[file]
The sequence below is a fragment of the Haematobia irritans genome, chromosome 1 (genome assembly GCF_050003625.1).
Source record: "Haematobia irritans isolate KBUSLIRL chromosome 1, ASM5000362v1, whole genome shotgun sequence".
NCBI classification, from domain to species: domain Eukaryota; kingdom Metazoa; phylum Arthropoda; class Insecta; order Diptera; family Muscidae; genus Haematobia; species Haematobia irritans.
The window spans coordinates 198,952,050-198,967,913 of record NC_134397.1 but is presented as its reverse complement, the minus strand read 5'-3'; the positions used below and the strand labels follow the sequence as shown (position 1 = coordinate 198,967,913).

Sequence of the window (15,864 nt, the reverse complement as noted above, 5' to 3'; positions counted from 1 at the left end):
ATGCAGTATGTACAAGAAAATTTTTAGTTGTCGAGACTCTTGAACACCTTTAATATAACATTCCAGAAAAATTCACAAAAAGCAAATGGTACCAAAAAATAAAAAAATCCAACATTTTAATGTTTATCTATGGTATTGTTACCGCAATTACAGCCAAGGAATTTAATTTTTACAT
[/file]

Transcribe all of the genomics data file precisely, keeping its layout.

The sequence below is a fragment of the Haematobia irritans genome, chromosome 1 (genome assembly GCF_050003625.1).
Source record: "Haematobia irritans isolate KBUSLIRL chromosome 1, ASM5000362v1, whole genome shotgun sequence".
NCBI classification, from domain to species: domain Eukaryota; kingdom Metazoa; phylum Arthropoda; class Insecta; order Diptera; family Muscidae; genus Haematobia; species Haematobia irritans.
The window spans coordinates 198,952,050-198,967,913 of record NC_134397.1 but is presented as its reverse complement, the minus strand read 5'-3'; the positions used below and the strand labels follow the sequence as shown (position 1 = coordinate 198,967,913).

Sequence of the window (15,864 nt, the reverse complement as noted above, 5' to 3'; positions counted from 1 at the left end):
ATGCAGTATGTACAAGAAAATTTTTAGTTGTCGAGACTCTTGAACACCTTTAATATAACATTCCAGAAAAATTCACAAAAAGCAAATGGTACCAAAAAATAAAAAAATCCAACATTTTAATGTTTATCTATGGTATTGTTACCGCAATTACAGCCAAGGAATTTAATTTTTACAT